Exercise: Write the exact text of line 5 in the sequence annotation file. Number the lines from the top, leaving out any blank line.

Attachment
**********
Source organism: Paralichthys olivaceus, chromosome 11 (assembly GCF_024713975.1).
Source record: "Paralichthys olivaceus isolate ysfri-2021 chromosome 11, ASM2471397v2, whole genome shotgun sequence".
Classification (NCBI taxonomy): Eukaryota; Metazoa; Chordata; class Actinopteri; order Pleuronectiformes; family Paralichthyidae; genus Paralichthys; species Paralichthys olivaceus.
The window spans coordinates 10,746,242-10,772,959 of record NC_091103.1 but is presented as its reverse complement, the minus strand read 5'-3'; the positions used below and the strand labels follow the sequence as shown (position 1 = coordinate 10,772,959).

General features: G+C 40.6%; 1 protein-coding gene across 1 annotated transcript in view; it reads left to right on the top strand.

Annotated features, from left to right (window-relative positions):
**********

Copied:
General features: G+C 40.6%; 1 protein-coding gene across 1 annotated transcript in view; it reads left to right on the top strand.